ANC Sectretary General Ace Magashule announces that the party has recalled President Jacob Zuma. PHOTO: ANA

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‘Zuma did nothing wrong’ – Magashule

JOHANNESBURG, February 13 – President Jacob Zuma has done nothing wrong as party leader and South African statesman, African National Congress secretary general Ace Magashule said after confirming the recall of the beleaguered state president.

”We are still treating Comrade Zuma as the president of the country. He has not been found guilty in a court of law…we did not take the decision because we think he did something wrong,” Magashule told reporters in Johannesburg.

A staunch Zuma supporter, Magashule was at pains trying to explain to journalists why his long-time ally was shown the door by the governing party. Although there was no deadline given to Zuma to step down, he is expected to revert to party leaders on Tuesday, Magashule added.

The scandal-ridden Zuma asked the ruling party an extension of three to six months before his departure. This, said Magashule, was because the president wanted to introduce the next South African president to the Southern African Development Community (SADC), Brics and the African Union (AU).

”If Comrade Zuma wants to further engage with us we will do so…we are all given grace periods in whatever we do, as an employee you get that from your employers as well. However, the NEC decision to recall Zuma is final and cannot be changed.”

Describing his and party president Cyril Ramaphosa’s visit to Zuma at the Mahlambandlopfu official residence in Pretoria on Monday night to inform him of the NEC decision, Magashule said Zuma was ”cordial and up and about”.

”We did not find him sleeping, he was up, healthy as he is. Our discussions were cordial because we respect him as leader. I have always supported Comrade Zuma as the leader of the ANC. As members, we rally and support a leader at any given time.”

Magashule said Zuma has never demanded conditions for his exit as it had been reported.

The party top brass were yet to decide who would take over as the country’s deputy president once Ramaphosa occupies the Union Buildings.

Names such as that of NEC members Lindiwe Sisulu and Naledi Pandor have reportedly been put forward for the deputy presidency.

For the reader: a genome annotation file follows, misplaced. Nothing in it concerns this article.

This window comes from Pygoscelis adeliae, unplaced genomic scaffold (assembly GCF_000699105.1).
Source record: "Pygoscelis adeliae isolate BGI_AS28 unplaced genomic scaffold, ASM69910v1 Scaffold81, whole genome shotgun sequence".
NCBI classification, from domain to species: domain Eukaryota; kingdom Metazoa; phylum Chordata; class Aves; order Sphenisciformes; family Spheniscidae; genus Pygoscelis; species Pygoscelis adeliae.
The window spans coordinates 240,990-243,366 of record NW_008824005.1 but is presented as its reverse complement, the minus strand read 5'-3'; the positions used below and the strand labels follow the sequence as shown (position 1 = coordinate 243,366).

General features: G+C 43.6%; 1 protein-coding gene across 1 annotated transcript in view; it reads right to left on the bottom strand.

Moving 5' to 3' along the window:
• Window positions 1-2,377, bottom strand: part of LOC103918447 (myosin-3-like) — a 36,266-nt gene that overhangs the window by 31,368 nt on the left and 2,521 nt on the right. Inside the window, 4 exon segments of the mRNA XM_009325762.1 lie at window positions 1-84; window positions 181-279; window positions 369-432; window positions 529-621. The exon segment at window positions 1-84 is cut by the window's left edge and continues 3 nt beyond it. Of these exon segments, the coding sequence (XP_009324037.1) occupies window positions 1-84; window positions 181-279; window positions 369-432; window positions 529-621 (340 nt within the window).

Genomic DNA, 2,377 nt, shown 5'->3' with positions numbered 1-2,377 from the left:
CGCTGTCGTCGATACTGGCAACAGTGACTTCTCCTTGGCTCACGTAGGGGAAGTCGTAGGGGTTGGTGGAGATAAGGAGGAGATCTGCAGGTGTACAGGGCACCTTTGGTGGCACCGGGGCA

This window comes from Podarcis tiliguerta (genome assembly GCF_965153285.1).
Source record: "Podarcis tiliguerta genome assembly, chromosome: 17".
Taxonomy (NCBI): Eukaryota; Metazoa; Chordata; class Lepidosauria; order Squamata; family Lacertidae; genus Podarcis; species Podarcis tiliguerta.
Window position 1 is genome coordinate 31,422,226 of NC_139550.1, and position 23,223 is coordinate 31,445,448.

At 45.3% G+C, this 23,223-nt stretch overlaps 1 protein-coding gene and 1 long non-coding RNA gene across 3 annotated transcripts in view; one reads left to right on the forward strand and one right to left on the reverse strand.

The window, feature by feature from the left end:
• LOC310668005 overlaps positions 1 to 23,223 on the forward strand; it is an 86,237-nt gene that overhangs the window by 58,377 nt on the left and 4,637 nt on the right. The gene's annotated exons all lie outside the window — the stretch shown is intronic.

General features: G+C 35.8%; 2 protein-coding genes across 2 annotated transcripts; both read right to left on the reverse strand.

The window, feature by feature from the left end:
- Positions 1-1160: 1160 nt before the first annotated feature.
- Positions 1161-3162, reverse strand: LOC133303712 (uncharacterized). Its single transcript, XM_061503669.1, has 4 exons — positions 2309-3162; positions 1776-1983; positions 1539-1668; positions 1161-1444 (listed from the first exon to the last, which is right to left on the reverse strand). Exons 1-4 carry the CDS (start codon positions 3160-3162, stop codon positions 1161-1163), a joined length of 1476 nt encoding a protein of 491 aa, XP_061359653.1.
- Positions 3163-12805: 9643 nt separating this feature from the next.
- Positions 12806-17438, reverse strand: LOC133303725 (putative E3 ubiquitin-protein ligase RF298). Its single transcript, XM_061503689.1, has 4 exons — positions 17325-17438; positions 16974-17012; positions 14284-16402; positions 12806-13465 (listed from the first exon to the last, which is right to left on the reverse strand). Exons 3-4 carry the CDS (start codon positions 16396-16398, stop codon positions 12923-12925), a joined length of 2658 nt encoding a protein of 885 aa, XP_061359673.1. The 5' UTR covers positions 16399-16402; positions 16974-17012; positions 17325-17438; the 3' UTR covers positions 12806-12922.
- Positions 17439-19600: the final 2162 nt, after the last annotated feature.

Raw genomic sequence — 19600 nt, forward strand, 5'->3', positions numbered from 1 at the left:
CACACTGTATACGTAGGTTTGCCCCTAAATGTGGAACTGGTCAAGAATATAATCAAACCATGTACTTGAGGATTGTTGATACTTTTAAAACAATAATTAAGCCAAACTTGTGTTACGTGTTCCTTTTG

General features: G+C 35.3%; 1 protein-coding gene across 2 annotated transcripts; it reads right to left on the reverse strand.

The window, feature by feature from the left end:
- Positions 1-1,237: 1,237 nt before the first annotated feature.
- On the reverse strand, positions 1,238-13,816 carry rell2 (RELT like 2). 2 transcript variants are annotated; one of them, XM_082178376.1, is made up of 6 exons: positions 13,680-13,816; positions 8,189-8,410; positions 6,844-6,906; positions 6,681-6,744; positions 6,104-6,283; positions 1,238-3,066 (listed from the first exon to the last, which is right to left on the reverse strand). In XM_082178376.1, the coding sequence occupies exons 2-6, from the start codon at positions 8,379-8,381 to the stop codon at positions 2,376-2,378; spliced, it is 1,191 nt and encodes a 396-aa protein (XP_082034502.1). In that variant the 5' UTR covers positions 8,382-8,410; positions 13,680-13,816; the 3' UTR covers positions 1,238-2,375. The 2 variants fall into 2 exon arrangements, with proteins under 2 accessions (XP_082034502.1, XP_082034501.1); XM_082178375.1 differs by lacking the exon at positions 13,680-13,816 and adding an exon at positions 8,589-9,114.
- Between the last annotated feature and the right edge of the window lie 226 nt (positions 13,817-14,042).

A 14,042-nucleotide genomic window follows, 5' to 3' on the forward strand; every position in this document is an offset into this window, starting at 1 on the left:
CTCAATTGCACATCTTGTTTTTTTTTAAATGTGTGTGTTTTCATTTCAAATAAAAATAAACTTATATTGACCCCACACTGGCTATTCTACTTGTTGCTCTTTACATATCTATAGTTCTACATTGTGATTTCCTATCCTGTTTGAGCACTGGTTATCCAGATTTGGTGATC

South Africa’s ruling African National Congress (ANC) on Tuesday announced it had communicated a decision to recall President Jacob Zuma as the country’s head of state, but he has not yet responded.
“We went with DSG (deputy secretary general Jessie Duarte) today to meet with the President and we communicated the decision of the national executive committee…obviously we giving him time and space to respond,” ANC secretary general Ace Magashule told a media briefing in Johannesburg.
“We haven’t given him [Zuma] any deadline to respond.”
Magashule described the discussion with Zuma as “constructive”, saying the only disagreement was Zuma’s insistence on staying on as country president for a period of three to six months.
The ANC said the ball was now in Zuma’s court.
“I don’t know what will happen but let’s leave it to President Jacob Zuma.”

”The national executive committee decided to recall the president in accordance with rule 12.2 of the ANC, which allows the ANC to recall it’s deployees,” Magashule told reporters at party headquarters, Luthuli House.

He said there was no deadline given to Zuma, who had asked the party to give him three to six months before he could vacate the Union Buildings.

“We will see what comrade Zuma’s response is, but it’s obvious that we want [ANC president] comrade Ramaphosa to take over as the president of the country.”

Pressure mounted on the beleaguered Zuma to step down. South Africans have lambasted the protracted ”transition talks”  that started last week, demanding an end to the impasse.

The ANC leadership came under heavy criticism from commentators and social media users accusing the governing party of being ”too soft” on Zuma by not firing him instantly and ending the political stalemate. This saw opposition parties demand that a February 22 motion of no confidence debate be moved forward to this week.

The parties also demanded that Parliament be dissolved and early elections held to ”seek a new mandate” from South Africans.

The country’s general elections are set to be held in 2019.

– African News Agency (ANA)

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